Lifetime cannabis use and childhood trauma associated with CNR1 genetic variants increase the risk of psychosis: findings from the STREAM study

LOUREIRO, Camila Marcelino, CORSI-ZUELLI, Fabiana, FACHIM, Helene Aparecida, SHUHAMA, Rosana, DE OLIVEIRA, Adrielle Martins, MENEZES, Paulo Rossi, DALTON, Caroline F., LOUZADA-JUNIOR, Paulo, BELANGERO, Sintia Iole, COELI-LACCHINI, Fernanda, REYNOLDS, Gavin P., LACCHINI, Riccardo and DEL-BEN, Cristina Marta (2023). Lifetime cannabis use and childhood trauma associated with CNR1 genetic variants increase the risk of psychosis: findings from the STREAM study. Brazilian Journal of Psychiatry, 45 (3), 226-235.

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Objectives: Gene-environment interactions increase the risk of psychosis. The objective of this study was to investigate gene-gene and gene-environment interactions in psychosis, including single nucleotide variants (SNVs) of dopamine-2 receptor (D2R), N-methyl-d-aspartate receptor (NMDAR), and cannabinoid receptor type 1 (CB1R), lifetime cannabis use, and childhood trauma. Methods: Twenty-three SNVs of genes encoding D2R (DRD2: rs1799978, rs7131056, rs6275), NMDAR (GRIN1: rs4880213, rs11146020; GRIN2A: rs1420040, rs11866328; GRIN2B: rs890, rs2098469, rs7298664), and CB1R (CNR1: rs806380, rs806379, rs1049353, rs6454674, rs1535255, rs2023239, rs12720071, rs6928499, rs806374, rs7766029, rs806378, rs10485170, rs9450898) were genotyped in 143 first-episode psychosis patients (FEPp) and 286 communitybased controls by Illumina HumanCoreExome-24 BeadChip. Gene-gene and gene-environment associations were assessed using nonparametric Multifactor Dimensionality Reduction software. Results: Single-locus analyses among the 23 SNVs for psychosis and gene-gene interactions were not significant (p 4 0.05 for all comparisons); however, both environmental risk factors showed an association with psychosis (p o 0.001). Moreover, gene-environment interactions were significant for an SNV in CNR1 and cannabis use. The best-performing model was the combination of CNR1 rs12720071 and lifetime cannabis use (p o 0.001), suggesting an increased risk of psychosis. Conclusion: Our study supports the hypothesis of gene-environment interactions for psychosis involving T-allele carriers of CNR1 SNVs, childhood trauma, and cannabis use.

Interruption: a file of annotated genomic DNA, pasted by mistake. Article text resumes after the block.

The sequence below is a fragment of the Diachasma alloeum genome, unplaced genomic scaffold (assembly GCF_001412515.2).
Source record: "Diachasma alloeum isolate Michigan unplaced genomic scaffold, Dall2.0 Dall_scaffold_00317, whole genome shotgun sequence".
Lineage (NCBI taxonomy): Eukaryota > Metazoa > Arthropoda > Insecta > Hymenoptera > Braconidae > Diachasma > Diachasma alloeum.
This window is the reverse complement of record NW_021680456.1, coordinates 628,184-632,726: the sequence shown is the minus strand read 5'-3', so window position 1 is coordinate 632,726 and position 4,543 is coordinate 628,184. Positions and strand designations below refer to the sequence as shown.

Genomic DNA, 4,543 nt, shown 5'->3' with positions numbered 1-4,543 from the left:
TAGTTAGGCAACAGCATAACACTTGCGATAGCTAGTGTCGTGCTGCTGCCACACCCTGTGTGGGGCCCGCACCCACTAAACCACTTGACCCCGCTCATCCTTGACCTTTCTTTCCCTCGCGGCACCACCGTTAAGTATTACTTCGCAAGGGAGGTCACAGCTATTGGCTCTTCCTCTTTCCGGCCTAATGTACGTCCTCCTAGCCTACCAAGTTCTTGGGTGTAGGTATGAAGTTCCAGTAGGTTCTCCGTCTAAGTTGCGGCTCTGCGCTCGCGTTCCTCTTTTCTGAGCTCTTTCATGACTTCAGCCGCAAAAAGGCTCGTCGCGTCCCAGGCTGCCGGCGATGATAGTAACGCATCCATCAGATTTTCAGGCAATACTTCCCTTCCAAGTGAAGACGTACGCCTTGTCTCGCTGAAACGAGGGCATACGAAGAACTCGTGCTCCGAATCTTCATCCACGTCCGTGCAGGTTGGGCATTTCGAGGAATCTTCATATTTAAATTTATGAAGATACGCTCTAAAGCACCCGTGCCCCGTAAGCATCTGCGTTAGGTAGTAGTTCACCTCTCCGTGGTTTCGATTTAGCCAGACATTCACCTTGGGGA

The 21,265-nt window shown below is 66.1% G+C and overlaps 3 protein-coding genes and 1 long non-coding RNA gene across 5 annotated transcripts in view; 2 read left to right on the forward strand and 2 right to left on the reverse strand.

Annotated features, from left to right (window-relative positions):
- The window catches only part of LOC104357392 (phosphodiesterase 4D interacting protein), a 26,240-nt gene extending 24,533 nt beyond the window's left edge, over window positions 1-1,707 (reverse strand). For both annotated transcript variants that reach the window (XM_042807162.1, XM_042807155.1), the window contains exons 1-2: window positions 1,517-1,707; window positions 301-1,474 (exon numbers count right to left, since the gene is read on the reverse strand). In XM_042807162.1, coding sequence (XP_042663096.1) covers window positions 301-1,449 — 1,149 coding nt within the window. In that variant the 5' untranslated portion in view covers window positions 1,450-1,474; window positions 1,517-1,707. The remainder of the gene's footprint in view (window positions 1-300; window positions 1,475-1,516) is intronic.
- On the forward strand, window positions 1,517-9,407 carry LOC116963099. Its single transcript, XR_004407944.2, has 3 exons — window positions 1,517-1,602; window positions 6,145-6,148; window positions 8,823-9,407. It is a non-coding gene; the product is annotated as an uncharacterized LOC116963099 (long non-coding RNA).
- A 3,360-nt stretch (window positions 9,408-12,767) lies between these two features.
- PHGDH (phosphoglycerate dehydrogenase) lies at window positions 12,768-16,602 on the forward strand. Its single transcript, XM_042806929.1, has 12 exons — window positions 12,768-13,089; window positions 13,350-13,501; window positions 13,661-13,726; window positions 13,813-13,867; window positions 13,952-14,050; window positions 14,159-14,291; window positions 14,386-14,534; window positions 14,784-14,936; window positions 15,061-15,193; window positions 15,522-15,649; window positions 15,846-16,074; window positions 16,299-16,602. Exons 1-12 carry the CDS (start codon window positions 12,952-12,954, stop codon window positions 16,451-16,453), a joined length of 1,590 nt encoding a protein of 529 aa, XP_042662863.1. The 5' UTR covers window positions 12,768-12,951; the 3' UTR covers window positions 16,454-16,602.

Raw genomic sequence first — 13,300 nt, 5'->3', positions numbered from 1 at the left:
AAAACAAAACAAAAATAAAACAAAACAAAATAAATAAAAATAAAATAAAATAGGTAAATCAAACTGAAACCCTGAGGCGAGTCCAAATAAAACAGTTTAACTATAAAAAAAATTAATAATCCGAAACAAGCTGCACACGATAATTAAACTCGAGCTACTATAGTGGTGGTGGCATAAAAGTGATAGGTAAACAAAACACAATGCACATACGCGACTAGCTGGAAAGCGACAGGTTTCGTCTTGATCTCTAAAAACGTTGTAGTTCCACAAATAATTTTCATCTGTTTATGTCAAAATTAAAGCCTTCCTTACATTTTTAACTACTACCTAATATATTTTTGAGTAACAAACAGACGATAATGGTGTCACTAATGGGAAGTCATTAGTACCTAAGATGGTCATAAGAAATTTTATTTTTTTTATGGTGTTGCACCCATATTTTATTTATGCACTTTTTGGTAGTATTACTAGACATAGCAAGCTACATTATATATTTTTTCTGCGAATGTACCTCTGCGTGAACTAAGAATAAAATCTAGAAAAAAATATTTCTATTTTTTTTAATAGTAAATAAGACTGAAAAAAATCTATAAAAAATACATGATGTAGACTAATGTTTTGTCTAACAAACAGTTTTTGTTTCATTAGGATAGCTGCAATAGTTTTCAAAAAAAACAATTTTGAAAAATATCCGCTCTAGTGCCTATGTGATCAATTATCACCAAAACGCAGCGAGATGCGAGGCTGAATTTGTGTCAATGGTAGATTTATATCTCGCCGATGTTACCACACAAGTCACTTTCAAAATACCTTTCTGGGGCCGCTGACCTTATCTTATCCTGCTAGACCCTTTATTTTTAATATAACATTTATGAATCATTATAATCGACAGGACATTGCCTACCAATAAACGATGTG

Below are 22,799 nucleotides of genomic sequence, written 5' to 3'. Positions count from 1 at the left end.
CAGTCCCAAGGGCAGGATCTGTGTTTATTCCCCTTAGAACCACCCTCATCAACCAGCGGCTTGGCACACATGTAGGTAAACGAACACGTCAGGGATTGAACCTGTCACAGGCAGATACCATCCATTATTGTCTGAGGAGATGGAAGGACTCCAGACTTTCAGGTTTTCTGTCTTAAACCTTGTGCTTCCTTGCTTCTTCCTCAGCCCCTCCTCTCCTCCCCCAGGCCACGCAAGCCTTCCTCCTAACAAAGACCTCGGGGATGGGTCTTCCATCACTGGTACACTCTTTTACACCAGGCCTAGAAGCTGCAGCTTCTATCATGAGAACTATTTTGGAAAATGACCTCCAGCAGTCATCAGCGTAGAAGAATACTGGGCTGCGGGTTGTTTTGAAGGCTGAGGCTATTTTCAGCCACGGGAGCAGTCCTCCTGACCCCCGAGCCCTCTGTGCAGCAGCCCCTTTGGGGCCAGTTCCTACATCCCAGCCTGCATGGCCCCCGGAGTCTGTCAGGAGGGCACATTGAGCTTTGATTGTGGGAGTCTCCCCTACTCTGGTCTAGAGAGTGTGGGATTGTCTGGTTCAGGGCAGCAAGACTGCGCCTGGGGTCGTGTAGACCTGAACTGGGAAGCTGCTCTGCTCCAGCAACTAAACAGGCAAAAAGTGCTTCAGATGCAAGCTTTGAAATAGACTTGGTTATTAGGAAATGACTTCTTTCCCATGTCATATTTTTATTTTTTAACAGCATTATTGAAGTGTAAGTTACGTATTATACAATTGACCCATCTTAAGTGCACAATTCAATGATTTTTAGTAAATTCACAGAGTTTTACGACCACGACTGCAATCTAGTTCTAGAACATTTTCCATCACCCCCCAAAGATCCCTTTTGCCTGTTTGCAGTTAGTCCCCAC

Item Type: Article
Uncontrolled Keywords: Cannabis use; childhood trauma; first-episode psychosis; single nucleotide variants; 1103 Clinical Sciences; Psychiatry; 3202 Clinical sciences; 5203 Clinical and health psychology
Identification Number:
Page Range: 226-235
SWORD Depositor: Symplectic Elements
Depositing User: Symplectic Elements
Date Deposited: 24 Jul 2023 14:39
Last Modified: 11 Oct 2023 13:02

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